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Tanzania: Introduction

Tanzania: Introduction

 

The East African country Tanzania has a large and varied population, consisting of about 120 ethnic groups with various linguistic backgrounds. Despite such diversity, Tanzanians from different ethnic groups are unified and integrated by the common national language of Swahili, contributing to the creation of a coherent national identity. The diversity of Tanzanian society contributes to a flourishing cultural and arts scene, mainly characterized by the famous Makonde ebony carvers and the Snake Dance performed by the Sukuma people in the north-central part of the country. Theater, dance and music are also increasingly being employed by churches, state agencies and development organisations to inform the public of Tanzania on issues such as corruption and AIDS.

The Tanzanian Ministry of Information, Youth, Culture and Sports is responsible for the formulation, monitoring and reviewing of cultural policy on a state level. The vision of the ministry is to develop a nation that is well informed and enriched with cultural heritage. The official Cultural Policy of Tanzania, inaugurated in August 1997, is both extensive and detailed. Amongst other things it includes guidelines as to how the Tanzanian government’s National Arts Council shall collaborate with and promote artists and various cultural activities. The document also covers the extent to which the cultural heritage of Tanzania shall be protected and promoted, whilst also mentioning how it is the basic right of every Tanzanian citizen to participate in national cultural activities. The Cultural Policy document further emphasizes the educational and tourism values of culture, and regards culture as an intrinsic part of social development.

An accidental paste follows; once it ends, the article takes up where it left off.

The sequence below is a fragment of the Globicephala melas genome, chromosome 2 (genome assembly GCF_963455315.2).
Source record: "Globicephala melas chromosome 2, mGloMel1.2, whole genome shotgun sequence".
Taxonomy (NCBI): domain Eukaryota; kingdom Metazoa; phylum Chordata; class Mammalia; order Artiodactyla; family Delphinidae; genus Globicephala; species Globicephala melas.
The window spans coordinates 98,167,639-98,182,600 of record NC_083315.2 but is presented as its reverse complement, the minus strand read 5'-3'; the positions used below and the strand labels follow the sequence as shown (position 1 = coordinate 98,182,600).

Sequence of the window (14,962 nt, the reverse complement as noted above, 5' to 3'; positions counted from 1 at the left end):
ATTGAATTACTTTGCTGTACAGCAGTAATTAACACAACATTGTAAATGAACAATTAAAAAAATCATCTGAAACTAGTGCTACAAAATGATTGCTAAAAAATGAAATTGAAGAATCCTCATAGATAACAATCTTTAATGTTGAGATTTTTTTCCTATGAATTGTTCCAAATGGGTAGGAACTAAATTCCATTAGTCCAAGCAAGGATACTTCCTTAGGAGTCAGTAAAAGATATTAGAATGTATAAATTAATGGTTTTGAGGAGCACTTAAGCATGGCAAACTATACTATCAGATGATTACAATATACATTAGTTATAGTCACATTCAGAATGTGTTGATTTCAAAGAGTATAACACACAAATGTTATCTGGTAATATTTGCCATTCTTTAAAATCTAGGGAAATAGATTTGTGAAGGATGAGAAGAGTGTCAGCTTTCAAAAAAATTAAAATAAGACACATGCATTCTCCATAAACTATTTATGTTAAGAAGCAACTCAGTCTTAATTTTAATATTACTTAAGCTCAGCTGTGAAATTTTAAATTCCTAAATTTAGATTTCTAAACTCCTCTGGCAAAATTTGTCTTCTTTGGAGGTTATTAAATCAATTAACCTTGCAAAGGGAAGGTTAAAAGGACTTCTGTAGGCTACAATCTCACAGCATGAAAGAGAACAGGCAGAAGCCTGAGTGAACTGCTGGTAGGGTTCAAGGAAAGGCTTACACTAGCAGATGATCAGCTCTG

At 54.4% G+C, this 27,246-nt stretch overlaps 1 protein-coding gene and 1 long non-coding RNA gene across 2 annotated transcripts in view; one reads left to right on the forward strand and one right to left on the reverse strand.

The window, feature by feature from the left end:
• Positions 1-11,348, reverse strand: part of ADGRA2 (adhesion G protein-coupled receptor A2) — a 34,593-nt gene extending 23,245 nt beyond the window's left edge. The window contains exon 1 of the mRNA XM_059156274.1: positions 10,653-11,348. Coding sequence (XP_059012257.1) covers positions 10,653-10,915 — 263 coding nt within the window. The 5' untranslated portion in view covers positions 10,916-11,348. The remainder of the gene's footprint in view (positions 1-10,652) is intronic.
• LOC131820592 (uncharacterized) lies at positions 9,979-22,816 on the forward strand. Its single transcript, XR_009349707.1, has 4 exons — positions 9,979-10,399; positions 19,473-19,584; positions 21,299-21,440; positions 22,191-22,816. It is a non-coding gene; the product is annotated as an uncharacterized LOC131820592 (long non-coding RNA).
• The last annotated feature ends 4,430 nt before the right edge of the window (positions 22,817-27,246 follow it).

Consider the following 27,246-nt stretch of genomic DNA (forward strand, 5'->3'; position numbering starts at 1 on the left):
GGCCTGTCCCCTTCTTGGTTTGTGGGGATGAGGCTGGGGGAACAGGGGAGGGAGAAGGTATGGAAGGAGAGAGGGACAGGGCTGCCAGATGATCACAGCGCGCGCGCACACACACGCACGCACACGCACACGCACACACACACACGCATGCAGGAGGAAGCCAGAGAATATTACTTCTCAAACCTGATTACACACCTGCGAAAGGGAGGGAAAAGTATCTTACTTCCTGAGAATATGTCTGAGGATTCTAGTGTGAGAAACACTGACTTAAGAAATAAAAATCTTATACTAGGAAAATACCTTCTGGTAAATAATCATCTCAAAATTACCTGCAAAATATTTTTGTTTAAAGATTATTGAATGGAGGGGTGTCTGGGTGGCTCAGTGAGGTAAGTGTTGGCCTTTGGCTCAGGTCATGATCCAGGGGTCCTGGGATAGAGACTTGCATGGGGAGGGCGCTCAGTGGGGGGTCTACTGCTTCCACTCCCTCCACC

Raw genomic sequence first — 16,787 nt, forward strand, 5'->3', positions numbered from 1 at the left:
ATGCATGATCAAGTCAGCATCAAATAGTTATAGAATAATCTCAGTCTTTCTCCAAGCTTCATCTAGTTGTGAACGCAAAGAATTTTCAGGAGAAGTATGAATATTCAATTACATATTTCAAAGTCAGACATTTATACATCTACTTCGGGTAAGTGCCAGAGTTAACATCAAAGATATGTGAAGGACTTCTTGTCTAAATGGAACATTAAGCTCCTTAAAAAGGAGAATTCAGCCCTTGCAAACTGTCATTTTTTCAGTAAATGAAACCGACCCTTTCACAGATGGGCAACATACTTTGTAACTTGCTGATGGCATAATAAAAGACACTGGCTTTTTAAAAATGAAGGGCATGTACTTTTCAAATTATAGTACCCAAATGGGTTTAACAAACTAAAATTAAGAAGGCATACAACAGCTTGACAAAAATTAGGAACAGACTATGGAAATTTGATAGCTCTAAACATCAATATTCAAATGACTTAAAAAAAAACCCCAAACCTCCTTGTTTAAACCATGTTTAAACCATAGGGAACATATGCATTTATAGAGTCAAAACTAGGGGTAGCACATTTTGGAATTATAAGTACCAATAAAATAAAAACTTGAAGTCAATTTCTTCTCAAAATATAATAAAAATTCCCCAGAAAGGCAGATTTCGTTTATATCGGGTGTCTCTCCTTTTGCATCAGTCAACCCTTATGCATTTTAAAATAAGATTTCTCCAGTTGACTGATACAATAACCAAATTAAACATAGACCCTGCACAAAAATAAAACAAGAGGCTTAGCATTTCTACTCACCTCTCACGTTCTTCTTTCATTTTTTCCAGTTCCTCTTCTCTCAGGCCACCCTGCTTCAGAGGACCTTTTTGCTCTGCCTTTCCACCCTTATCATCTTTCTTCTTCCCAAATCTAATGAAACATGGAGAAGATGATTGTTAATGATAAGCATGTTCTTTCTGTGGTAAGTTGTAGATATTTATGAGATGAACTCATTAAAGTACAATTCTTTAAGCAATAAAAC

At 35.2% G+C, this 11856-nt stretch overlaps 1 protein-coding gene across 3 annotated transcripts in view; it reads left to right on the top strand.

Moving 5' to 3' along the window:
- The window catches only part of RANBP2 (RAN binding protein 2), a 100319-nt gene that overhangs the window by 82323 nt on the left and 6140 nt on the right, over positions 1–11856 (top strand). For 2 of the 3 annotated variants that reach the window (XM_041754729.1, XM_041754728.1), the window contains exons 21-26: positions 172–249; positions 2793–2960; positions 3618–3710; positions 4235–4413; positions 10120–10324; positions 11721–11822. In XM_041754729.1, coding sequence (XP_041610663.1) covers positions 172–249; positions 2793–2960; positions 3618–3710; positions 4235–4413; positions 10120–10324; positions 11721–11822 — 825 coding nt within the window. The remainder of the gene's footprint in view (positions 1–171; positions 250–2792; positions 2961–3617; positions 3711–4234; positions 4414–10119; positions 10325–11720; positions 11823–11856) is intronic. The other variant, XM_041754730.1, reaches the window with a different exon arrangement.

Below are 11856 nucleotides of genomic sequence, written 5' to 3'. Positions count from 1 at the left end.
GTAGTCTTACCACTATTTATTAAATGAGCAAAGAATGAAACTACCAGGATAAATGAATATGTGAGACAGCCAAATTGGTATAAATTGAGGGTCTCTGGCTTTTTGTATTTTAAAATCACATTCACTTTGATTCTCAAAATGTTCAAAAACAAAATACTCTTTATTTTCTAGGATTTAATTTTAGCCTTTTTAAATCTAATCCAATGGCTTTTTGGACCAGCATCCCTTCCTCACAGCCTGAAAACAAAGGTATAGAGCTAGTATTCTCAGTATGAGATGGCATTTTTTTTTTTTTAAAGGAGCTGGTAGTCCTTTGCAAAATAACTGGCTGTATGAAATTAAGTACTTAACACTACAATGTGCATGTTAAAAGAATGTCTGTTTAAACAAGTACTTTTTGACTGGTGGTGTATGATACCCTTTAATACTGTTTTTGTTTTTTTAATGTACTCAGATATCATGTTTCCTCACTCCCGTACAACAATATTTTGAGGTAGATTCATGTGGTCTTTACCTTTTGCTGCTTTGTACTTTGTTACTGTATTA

The Tanzania Cultural Trust Fund, or Mfuko, is the most important funding agency of arts and culture activities in Tanzania. The Fund was established in 1998, through collaboration between the Swedish and the Tanzanian governments and has so far supported over 300 cultural projects or artists.

Although there exists an extensive Cultural Policy with Ministry to aid in its enforcement, cultural activities in Tanzania face several challenges. One issue is a lack of awareness by the general public of the cultural heritage of Tanzania, together with an acute shortage of working facilities and services within the cultural sector. Also, since the cultural industry was centralised until relatively recently, cultural entrepreneurship by the Tanzanian people is severely lacking. According to Mfuko, there is a general need for training, and for the promotion of cultural and traditional investments in the cultural sector. Instead, the main support for Tanzanian artists today comes from tourists, the local elite and from the diaspora.

The Tanzanian cultural diplomacy projects and activities presented in this report will mainly focus on either government-initiated or sponsored projects or activities, in which the ministry takes a large or small role.

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